The Markets (as of market close March 26, 2021)
Equities ended the week mixed, with large caps outperforming small caps. The S&P 500 (1.6%) and the Dow (1.4%) advanced, while the Russell 2000 (-2.9%) and the Nasdaq (-0.6%) could not recover from their respective losses earlier in the week. Among the sectors, only communication services and consumer discretionary stocks lost value. The remaining sectors enjoyed a solid week, led by real estate, consumer staples, and energy. The yield on 10-year Treasuries fell, as did crude oil prices and gold. Despite Friday’s downturn, the dollar advanced for the week.
Last Week’s Economic News
- The economy grew at an annualized rate of 4.3%, 0.2 percentage point ahead of the second estimate but well below the stimulus-injected, third-quarter estimate of 33.4%.
- Inflation, as measured by the personal consumption expenditures price index, rose 0.2% in February, and only 0.1% excluding foods and energy. In what may soften fears of mounting inflationary pressures, consumer prices rose 1.6% over the 12 months ended in February, an increase of only 0.2 percentage point over the 12-month increase ended in January. Consumers earned less and spent less in February compared to January. Personal income fell 7.1% last month, while disposable (after-tax) personal income plunged 8.0%. Personal consumption expenditures, a measure of consumer spending, decreased 1.0% in February after increasing 3.4% in January.
- The housing sector slowed in February. Sales of existing homes dropped 6.6% in February after surging in both December and January. Year over year, existing home sales were up 9.1%. Low inventory is believed to be the primary reason for the decline in existing home sales in February.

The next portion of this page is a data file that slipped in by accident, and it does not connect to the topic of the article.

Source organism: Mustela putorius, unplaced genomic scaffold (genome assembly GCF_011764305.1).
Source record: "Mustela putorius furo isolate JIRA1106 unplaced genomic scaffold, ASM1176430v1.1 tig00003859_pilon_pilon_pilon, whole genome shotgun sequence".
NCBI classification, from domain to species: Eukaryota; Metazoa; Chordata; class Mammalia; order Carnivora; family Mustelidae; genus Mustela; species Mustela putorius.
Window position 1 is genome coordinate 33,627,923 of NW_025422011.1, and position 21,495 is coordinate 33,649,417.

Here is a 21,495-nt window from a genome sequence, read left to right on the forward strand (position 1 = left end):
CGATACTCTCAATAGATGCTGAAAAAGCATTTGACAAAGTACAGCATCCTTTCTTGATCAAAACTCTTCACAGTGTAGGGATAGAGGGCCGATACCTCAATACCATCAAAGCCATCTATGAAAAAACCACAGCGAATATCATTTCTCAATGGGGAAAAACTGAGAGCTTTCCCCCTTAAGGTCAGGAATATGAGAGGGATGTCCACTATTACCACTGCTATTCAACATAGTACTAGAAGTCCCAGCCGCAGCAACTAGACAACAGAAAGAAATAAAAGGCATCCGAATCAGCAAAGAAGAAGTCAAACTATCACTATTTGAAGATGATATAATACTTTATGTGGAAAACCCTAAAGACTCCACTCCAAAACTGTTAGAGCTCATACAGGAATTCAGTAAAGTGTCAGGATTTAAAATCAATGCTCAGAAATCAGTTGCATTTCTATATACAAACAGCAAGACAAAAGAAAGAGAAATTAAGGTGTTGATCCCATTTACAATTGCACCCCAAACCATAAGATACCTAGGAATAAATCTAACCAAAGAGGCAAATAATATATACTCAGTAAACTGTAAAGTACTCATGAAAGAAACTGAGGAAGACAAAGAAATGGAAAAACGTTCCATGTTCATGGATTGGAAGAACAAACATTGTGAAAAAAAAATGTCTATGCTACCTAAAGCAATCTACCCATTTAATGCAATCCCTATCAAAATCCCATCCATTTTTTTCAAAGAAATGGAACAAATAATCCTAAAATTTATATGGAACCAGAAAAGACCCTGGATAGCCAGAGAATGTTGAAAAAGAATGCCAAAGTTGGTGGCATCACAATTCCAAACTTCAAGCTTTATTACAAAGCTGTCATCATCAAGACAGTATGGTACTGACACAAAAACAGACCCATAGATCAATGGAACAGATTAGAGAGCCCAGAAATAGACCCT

- Sales of new single-family homes also declined last month, plunging 18.2% from January. However, new home sales remained 8.2% above the February 2020 estimate.
- New orders for durable goods fell 1.1% in February after increasing 3.5% the previous month
- The international trade in goods deficit was $86.7 billion in February, an increase of $2.1 billion, or 2.5%, over January’s deficit.
Eye on the Week Ahead
There isn’t much out this week in the way of economic reports other than the employment figures for March. Nearly 380,000 new jobs were added in February, but the unemployment rate was still a lofty 6.2%. With unemployment claims remaining relatively high, the March employment report isn’t expected to greatly surpass the prior month’s figures. The markets are generally closed for the week following Thursday’s trading in observance of Good Friday.
Have a nice week!
President & CEO
Baltimore-Washington Financial Advisors